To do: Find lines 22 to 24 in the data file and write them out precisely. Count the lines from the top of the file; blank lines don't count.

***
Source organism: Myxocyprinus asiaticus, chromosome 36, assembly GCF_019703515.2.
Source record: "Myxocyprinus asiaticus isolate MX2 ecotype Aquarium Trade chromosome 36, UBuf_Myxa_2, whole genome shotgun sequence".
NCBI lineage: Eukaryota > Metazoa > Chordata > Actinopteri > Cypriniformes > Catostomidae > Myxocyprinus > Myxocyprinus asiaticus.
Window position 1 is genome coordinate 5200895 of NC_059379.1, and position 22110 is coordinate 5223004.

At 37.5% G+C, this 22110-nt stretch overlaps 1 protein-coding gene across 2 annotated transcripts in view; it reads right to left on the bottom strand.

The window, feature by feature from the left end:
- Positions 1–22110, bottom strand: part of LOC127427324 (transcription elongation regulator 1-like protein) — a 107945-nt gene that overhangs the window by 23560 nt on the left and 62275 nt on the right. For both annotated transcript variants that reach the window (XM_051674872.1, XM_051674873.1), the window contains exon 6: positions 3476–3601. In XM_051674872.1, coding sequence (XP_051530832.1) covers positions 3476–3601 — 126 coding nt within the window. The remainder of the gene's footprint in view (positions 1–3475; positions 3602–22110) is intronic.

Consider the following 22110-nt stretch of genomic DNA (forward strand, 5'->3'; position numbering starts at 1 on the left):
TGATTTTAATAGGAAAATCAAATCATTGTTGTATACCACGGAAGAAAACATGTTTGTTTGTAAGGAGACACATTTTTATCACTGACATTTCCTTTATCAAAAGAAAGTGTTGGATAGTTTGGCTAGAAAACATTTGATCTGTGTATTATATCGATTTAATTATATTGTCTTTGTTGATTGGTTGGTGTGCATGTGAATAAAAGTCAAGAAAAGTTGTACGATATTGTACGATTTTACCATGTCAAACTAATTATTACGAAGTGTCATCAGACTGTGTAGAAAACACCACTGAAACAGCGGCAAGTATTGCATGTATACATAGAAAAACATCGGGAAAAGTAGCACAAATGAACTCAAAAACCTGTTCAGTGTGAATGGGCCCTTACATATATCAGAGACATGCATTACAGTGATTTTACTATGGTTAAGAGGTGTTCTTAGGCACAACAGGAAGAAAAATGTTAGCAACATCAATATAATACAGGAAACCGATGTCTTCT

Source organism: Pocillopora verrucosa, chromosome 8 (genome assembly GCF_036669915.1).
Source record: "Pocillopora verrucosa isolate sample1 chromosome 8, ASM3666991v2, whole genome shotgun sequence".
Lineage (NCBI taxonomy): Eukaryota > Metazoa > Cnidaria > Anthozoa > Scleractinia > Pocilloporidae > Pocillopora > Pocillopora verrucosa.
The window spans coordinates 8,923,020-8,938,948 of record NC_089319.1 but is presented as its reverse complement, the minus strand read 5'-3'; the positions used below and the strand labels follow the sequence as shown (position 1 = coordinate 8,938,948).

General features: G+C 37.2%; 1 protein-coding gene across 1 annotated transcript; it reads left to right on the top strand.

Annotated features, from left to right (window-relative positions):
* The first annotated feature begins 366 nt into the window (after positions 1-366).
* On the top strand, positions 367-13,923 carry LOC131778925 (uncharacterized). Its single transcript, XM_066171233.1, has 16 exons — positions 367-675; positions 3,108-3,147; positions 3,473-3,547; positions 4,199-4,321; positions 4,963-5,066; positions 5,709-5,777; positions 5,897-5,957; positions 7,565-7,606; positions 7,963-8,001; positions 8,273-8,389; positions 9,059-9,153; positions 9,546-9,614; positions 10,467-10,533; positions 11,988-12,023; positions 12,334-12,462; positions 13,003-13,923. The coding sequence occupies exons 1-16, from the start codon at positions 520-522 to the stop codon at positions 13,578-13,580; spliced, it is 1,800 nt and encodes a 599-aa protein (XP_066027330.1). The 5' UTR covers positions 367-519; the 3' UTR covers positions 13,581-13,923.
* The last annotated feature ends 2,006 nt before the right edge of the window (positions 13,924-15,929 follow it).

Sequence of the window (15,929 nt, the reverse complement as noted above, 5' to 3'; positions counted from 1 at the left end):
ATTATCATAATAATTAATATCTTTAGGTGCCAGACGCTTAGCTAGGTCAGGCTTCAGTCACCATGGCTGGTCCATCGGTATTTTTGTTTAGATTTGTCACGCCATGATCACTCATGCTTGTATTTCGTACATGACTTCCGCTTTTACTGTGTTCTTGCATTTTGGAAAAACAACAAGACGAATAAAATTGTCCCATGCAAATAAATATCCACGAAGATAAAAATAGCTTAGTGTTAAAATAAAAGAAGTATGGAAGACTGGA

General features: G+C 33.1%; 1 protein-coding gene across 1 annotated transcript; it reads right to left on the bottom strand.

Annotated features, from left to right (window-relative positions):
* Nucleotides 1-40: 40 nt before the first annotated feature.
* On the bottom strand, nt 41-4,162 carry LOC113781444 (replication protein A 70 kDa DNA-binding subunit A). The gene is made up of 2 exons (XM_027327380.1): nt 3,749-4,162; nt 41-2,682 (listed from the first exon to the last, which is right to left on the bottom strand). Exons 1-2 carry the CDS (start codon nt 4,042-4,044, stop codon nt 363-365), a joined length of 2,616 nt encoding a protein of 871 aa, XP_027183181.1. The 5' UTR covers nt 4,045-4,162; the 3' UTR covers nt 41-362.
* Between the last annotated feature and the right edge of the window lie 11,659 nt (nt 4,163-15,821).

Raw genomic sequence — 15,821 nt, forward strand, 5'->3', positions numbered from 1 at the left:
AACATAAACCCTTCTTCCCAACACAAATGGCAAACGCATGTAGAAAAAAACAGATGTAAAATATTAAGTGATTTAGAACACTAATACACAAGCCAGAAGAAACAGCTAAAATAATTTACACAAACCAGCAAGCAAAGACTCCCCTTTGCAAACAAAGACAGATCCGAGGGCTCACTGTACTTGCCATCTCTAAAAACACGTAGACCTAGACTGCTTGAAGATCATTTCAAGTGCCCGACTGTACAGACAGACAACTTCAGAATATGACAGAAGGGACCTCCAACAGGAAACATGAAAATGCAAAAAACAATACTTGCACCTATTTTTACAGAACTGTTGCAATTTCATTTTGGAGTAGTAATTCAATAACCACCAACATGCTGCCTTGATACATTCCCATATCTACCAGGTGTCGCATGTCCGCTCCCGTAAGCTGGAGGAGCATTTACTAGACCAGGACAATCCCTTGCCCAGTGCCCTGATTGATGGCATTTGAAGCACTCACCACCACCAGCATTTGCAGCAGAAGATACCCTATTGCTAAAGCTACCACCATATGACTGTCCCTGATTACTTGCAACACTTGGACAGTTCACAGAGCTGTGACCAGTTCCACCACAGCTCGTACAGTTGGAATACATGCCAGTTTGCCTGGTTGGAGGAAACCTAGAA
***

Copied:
Annotated features, from left to right (window-relative positions):
* Nucleotides 1-40: 40 nt before the first annotated feature.
* On the bottom strand, nt 41-4,162 carry LOC113781444 (replication protein A 70 kDa DNA-binding subunit A). The gene is made up of 2 exons (XM_027327380.1): nt 3,749-4,162; nt 41-2,682 (listed from the first exon to the last, which is right to left on the bottom strand). Exons 1-2 carry the CDS (start codon nt 4,042-4,044, stop codon nt 363-365), a joined length of 2,616 nt encoding a protein of 871 aa, XP_027183181.1. The 5' UTR covers nt 4,045-4,162; the 3' UTR covers nt 41-362.